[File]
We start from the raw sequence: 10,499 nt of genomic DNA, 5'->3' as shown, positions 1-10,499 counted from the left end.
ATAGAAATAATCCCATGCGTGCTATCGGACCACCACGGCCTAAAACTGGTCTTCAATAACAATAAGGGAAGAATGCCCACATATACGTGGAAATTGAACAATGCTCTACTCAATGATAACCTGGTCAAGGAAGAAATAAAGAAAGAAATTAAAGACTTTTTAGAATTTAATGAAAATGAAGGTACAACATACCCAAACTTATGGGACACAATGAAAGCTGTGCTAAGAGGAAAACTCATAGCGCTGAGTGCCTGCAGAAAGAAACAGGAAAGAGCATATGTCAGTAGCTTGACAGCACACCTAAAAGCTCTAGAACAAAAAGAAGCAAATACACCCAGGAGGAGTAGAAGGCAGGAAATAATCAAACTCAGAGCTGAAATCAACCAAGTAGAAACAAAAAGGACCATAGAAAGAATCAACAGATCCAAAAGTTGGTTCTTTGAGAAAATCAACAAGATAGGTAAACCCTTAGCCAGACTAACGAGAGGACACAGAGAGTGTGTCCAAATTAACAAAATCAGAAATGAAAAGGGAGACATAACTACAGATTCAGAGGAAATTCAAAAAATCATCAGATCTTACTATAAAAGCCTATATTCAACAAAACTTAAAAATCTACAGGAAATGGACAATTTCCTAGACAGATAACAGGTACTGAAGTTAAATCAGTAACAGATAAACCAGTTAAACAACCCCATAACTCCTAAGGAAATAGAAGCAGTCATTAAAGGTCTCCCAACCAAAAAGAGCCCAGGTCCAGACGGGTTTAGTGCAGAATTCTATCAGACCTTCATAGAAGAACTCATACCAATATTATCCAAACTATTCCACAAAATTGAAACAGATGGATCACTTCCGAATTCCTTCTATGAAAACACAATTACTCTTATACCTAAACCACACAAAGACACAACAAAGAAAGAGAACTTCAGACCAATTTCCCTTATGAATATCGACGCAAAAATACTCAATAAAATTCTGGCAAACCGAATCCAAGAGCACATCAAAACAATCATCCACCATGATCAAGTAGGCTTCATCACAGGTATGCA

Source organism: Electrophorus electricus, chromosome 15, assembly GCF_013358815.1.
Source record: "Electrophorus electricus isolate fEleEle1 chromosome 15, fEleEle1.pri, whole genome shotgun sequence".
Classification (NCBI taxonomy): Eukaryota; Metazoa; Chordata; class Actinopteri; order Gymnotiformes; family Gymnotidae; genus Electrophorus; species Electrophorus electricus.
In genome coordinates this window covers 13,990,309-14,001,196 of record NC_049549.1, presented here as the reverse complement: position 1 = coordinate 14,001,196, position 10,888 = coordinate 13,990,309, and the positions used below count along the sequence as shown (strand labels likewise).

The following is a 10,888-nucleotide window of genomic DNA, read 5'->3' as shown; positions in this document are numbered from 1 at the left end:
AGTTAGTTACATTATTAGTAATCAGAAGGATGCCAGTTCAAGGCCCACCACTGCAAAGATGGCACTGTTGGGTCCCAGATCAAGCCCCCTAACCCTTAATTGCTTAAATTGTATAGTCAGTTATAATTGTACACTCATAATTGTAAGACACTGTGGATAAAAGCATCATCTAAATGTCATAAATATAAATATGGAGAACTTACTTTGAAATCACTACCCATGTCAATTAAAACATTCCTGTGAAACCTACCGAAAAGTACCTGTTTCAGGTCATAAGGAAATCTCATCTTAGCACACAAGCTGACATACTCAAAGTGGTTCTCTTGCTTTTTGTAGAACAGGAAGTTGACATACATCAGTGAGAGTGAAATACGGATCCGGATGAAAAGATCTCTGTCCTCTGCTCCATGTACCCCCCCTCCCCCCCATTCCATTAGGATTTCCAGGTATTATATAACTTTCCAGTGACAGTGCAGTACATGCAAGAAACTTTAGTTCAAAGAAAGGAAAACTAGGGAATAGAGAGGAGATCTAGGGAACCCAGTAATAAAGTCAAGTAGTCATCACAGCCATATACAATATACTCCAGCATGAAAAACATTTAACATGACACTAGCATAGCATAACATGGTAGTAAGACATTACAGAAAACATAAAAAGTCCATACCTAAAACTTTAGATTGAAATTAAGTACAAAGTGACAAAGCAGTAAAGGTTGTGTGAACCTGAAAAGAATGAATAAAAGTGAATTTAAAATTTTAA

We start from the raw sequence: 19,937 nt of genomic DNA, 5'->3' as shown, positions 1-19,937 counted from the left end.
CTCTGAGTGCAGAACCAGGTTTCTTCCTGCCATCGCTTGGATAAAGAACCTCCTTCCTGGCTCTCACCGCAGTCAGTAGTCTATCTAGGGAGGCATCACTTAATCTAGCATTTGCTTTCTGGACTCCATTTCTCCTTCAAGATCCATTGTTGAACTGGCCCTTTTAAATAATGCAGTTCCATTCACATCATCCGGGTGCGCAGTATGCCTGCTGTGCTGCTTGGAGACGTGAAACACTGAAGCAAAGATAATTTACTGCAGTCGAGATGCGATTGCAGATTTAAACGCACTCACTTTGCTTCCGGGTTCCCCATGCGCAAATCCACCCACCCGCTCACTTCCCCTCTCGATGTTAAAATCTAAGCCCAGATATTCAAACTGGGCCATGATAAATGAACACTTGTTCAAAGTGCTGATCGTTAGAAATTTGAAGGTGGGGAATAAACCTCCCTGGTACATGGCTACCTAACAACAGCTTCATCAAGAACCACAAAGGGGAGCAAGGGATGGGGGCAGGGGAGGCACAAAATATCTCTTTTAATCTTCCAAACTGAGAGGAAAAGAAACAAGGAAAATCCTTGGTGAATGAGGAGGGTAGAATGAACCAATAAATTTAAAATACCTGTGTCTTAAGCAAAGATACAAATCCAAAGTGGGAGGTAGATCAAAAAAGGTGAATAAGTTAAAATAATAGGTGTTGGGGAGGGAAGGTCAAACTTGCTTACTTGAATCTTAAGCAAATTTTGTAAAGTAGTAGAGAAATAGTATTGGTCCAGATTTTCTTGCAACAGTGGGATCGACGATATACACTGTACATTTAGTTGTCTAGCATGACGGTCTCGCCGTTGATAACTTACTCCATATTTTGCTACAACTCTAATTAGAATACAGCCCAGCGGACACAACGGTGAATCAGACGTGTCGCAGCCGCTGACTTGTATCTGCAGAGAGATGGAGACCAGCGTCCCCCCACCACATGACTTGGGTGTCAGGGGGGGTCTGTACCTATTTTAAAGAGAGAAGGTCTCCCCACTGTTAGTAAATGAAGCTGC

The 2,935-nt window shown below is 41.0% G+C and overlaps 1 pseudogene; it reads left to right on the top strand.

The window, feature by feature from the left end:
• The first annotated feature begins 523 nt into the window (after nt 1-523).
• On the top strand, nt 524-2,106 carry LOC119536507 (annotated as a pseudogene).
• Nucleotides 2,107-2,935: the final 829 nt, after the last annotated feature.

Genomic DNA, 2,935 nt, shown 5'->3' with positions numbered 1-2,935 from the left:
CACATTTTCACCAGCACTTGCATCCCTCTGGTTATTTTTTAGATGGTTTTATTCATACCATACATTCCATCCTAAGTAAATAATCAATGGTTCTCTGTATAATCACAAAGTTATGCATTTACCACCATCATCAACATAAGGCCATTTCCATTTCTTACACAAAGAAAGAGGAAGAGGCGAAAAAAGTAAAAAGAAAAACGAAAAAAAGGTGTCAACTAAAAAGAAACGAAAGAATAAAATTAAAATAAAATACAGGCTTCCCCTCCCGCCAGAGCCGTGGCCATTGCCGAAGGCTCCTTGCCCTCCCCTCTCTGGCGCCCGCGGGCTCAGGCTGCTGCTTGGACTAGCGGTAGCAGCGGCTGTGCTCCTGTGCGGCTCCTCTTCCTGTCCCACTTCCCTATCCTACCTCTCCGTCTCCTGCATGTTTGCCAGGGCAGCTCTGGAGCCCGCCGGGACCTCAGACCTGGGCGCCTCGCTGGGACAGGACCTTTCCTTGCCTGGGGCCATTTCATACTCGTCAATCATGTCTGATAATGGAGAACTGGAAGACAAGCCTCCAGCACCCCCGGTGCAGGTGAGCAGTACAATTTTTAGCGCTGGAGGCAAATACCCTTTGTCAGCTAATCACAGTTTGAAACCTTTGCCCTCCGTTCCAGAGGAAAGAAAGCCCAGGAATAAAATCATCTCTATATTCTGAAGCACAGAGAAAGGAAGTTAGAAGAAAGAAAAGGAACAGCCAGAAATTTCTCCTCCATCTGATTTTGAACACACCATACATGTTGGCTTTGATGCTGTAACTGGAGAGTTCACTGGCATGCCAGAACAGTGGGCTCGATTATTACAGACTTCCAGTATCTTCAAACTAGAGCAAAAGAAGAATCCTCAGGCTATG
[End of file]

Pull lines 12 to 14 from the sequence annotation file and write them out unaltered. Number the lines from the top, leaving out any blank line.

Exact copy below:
The window, feature by feature from the left end:
• The first annotated feature begins 523 nt into the window (after nt 1-523).
• On the top strand, nt 524-2,106 carry LOC119536507 (annotated as a pseudogene).